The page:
The quality of the frets upon purchasing a used guitar can indicate the level of care from its previous owner. But don’t make any judgements if the tops of the frets are worn (only consider getting them redressed), nothing wrong with someone playing their instrument.
You do want to check for any dents because not only is that a sign of mistreatment (accidents happen too), but it’s also going to hinder your playing – the notch can catch the string when you’re bending a note.
Luckily, you can still get the fret pulled and replaced for a reasonable price, but the dents are usually a result of the guitar falling forward or being struck hard enough to make the string cut into the fretwire.
Part II: Assessing the Neck’s Wood Quality
Twists – As we learned before, a warped neck is a major issue. Sometimes sighting the neck reveals a very obvious defect, and sometimes it’s much more slight. You may wonder why the guitar keeps on going out of tune quickly or you get strange patches of fret buzz that you can’t rid yourself of.
It’s particularly telling if the adjustments make a temporary improvement before going off again. It’s possible that the wood selected for the neck wasn’t settled and wants to keep pulling the direction of the grain as it continues to cure – this could be an unnoticed twist in the grain or just a plain bad cut.
You won’t get the chance to observe this process when you’re just showing up to buy the thing, but you can look for some flags in the grain pattern if the guitar has a natural or translucent finish.
Wood that hasn’t been cured long enough and is still settling is going to want to pull the direction of the grain. So the obvious thing to look for is the wood grain taking a detour that’s inconsistent with the rest of the pattern. You can learn all about ideal wood cuts and their grains here.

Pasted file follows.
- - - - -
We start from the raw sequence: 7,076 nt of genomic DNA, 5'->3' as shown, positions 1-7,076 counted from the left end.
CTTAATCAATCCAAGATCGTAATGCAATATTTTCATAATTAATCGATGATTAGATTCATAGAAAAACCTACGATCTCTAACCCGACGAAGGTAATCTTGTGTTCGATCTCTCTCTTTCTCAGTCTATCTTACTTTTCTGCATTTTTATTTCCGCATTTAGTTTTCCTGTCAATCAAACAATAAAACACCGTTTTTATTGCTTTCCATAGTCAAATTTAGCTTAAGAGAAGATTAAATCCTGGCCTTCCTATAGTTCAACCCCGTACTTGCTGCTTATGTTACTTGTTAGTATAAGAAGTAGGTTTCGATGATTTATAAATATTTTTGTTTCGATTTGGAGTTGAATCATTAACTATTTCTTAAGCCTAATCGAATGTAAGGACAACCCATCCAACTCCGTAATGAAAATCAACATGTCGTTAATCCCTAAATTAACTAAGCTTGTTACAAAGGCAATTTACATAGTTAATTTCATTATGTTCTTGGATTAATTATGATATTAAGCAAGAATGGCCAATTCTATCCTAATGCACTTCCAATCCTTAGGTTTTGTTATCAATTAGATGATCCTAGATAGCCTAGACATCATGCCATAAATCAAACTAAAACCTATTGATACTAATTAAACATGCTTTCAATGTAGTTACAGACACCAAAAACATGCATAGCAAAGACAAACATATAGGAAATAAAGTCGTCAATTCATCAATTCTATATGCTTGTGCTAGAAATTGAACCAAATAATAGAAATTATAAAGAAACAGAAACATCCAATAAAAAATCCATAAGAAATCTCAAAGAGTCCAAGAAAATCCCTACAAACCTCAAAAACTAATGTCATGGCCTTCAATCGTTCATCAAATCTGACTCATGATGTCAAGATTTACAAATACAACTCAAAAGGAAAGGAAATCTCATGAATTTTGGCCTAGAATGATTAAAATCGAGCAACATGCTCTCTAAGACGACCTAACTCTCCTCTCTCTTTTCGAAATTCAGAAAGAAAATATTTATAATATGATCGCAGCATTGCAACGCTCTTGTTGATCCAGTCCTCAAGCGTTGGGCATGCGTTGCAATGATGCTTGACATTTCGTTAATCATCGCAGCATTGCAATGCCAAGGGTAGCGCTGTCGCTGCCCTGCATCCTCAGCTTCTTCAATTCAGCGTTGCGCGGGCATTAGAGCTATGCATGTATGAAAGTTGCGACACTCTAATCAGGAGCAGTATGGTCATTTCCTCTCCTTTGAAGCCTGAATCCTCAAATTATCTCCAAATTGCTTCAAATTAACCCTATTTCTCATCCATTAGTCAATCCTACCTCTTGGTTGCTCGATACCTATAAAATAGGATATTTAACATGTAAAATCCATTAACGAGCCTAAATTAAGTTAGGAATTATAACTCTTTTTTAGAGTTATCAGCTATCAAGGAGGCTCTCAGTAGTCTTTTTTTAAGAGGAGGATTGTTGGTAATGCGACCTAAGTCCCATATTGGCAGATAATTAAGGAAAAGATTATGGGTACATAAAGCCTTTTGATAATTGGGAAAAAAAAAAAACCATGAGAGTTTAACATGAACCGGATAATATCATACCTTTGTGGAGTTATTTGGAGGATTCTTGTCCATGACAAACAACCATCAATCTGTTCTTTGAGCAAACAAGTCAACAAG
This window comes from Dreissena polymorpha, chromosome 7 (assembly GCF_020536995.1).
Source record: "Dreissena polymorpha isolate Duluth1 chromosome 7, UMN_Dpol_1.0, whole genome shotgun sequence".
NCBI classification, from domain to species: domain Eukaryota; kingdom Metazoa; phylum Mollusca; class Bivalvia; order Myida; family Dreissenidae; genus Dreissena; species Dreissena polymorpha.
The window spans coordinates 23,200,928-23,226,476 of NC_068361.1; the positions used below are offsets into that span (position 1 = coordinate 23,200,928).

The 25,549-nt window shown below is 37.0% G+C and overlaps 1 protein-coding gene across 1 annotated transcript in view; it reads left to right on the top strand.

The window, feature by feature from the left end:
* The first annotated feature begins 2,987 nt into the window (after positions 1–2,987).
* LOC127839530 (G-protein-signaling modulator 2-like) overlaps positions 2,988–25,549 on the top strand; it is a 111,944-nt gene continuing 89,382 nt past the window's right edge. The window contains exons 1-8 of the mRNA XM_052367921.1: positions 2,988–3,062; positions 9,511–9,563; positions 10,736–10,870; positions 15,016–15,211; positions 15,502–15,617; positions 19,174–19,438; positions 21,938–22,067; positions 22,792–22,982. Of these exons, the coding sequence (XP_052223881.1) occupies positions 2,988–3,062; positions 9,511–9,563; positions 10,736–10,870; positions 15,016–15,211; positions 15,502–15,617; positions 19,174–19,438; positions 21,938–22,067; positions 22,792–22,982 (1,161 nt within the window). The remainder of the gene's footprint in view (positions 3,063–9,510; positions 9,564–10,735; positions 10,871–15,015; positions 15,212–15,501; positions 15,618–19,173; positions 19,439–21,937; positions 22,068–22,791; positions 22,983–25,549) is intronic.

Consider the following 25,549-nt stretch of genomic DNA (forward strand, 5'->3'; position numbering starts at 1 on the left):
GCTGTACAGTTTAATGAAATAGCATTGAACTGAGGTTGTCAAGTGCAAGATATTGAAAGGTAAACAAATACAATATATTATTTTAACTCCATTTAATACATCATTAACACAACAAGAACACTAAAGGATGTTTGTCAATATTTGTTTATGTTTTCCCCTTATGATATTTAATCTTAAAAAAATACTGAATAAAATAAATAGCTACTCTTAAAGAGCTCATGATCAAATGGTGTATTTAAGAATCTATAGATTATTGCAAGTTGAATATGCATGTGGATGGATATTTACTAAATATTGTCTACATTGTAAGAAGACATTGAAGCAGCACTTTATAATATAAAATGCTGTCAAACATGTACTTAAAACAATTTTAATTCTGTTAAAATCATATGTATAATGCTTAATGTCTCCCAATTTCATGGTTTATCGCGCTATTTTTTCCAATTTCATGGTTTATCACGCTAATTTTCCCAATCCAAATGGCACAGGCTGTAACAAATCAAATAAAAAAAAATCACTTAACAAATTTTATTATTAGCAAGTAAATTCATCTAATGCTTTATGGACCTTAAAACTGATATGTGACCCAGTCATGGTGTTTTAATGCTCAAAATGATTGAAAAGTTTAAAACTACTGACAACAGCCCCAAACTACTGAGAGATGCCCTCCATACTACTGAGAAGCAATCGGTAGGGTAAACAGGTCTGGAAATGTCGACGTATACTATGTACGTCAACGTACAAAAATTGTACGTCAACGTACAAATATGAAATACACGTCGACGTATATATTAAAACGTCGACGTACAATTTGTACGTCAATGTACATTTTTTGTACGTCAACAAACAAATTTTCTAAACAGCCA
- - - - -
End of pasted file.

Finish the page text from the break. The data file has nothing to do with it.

If you can note where the grain is turning off then it’s your job to go back and sight the neck again with a particular focus on that area – make sure to compare each side as well.
Take a look at the article linked above for some helpful diagrams on the matter.
After that, you’ll have a good idea of what your neck’s patterns should look like, and you’ll be able to spot abnormalities that’ll give you a point to pay particular attention to when sighting the neck, as well as give you an excellent talking point with the seller.
It’s probably unlikely, but if you can get a look at the butt of the neck (bolt-ons only), you can have some extra assurance about the quality of the wood selection. Only in select cases is the wood going to be flat-sawn, all the rest will be quarter-sawn.
The more vertical the grain, the better. If the neck is made with laminate pieces of quarter-sawn wood, you can settle your fears since the resistance against warping is going to be significantly increased.
Part III: How to Test the Wiring
If you’ve sighted every inch of the guitar’s neck and feel that there’s nothing warranting major repair, then your next move is to plug it in and cycle through all of the options on the circuit. Bring a little practice amp with you that you know has a clean tone, just in case the seller doesn’t have an amplifier to run through or, if he’s a sleazy character, tries to blame static or other defects on the amplifier knowing there’s an issue with the guitar. Not to be paranoid about everything, but it’s not much different than buying a car in the sense that you get people selling lemons and it’s not going to hurt anyone to be cautious. Might as well bring a 9 volt battery with you as well if it’s an active set.
Slide the jack in the output with the amp already on, listen for any pops or brief cut-outs on the way in, then put a little pressure on the ¼” jack and push it around in the output hole (don’t try to break it off, obviously). Just enough to check that the output is installed snugly and the soldered connections are all well.
You’ll be listening for brief moments of unresponsiveness (bzzz) or crackling and pops (like the cereal).
Roll each pot up and down while the guitar isn’t making any noise to make sure you can hear if there’s any crackling. This goes for the volume and the tone knobs. If there’s an unpleasant scraping noise, it’s likely that the pot has a little bit of corrosion (described as a “dirty” pot).
All you need to do this is is a can of contact cleaner and 5 minutes of your time.
You’ll just want to spray a bit into the potentiometer through the slot where the resistance plate is, then turn the knob all the way back and forth to clean across the plate. No sense in not cleaning the others while you’re at it.